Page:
Much of this same imagery has been used in songs (such as the “Battle Hymn of the Republic”) and in a lot of slave songs, describing a future hope even in the face of darkness and persecution. The images here are apocalyptic. They are visions and revelations that remind us that our future is secure in the life, death, and resurrection of Christ. The future coming of the Lord is not something to be feared. It is now. Rather than living in fear of what is to come, we are called to live in hopeful expectation for the glorious Kingdom that is breaking into our lives even as we speak. The “Day of the Lord” is now. Paul is not holding out something in the future but is instead trying to depict what a life pursuing holiness really looks like.

In Feasting on the Word, John E. Cole says that Jurgen Moltmann “declares that the coming of God should make believers “impatient” with the way the world is today.” That’s probably what Paul was trying to depict. He was not trying to scare people into repentance (in spite of what some modern-day tele-evangelists declare!); rather, he was trying to get them to see a different way and want it so badly, hold to it so tightly in hopeful expectation, that they could do nothing else but live into it, that they could do nothing else but walk in holiness.


  1. What meaning does this passage hold for you?
  2. Why are these images sometimes uncomfortable for us?
  3. What changes when you look upon them as “hopeful expectation” rather than fear?
  4. What would it mean for us to want God’s vision to come to fulfillment so badly that we could do nothing else?


GOSPEL: Matthew 25: 14-30

To read the Lectionary Gospel passage, click here

The passage that we read is the familiar “Parable of the Talents.” Here, though, a “talent” is a monetary unit. Yes, my friends, here Jesus is talking about money. Did you know that if we took all of Jesus’ teachings about money out of the Gospels, we would reduce them by more than one third? Did you know that sixteen of the thirty-eight parables attributed to Jesus are about money? Did you know that one of every seven verses in the first three Gospels in some way deals with money? In fact, Jesus spoke more often about money than about any other subject except the Kingdom of God itself? Now, my take on this is not that money is more important than other things. My take on it is that even in first-century society, money and people’s view of money was a problem—not because it’s bad or evil, but because it is so easy for we humans to fall into the trap of letting it reshape our lives into something that it’s not supposed to be, allowing it to rise to the top of our view, clouding our judgment, getting in the way of how we see each other, and somehow convincing ourselves that there is never enough to go around.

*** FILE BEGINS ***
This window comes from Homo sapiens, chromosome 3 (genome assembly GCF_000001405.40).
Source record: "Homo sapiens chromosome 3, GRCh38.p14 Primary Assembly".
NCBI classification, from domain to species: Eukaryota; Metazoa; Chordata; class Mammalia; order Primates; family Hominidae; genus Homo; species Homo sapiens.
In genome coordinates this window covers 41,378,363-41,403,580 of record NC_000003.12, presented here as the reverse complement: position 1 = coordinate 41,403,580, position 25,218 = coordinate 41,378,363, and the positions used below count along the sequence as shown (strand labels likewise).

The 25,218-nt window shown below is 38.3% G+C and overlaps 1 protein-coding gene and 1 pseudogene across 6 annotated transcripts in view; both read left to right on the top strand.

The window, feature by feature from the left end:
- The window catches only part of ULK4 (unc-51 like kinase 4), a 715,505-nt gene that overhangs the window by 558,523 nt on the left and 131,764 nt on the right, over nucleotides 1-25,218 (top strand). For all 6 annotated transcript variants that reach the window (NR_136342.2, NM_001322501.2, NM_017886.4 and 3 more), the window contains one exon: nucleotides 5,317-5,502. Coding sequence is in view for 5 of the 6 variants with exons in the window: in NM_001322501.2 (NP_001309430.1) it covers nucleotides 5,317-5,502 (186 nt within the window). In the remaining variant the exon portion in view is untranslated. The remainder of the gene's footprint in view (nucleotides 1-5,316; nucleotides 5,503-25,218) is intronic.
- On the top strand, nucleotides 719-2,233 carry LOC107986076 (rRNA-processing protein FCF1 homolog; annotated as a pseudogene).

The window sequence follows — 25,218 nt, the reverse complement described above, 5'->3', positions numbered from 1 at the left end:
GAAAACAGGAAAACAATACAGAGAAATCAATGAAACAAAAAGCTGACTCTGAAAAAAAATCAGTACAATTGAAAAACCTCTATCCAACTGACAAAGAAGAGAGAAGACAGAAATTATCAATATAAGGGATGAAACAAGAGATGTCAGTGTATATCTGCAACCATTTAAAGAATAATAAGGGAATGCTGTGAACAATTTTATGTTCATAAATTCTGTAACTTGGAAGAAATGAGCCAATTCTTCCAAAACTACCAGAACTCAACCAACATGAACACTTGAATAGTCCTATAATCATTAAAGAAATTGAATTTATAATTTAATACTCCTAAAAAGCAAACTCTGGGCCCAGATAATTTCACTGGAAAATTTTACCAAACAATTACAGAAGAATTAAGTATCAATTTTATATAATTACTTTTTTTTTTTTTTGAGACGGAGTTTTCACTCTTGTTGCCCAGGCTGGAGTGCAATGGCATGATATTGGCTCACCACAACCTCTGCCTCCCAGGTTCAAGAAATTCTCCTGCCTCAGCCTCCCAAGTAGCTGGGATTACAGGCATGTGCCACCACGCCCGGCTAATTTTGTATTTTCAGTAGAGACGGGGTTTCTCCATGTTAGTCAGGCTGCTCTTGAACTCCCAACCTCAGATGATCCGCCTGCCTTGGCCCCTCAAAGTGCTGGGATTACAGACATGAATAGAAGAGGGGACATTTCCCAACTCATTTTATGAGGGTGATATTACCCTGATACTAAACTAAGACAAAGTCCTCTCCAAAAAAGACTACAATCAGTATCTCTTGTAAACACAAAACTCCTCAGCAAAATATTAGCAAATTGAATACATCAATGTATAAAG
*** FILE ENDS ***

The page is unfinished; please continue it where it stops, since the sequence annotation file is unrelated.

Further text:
And in this parable, Jesus reminds us that, whether or not we receive equal shares of Creation’s bounty, God entrusts all of the resources that we have at our disposal to us. And, as stewards of these resources, we are called not to hoard them, not to let a fear of scarcity dig holes in our lives that we attempt to fill with material things, and not to let what we have deflect from the light we have been shown, pushing us out into the darkness. We are, rather, called to a life of abundance, recognizing that everything that we have comes from God and is given to us to use in the building of the Kingdom of God.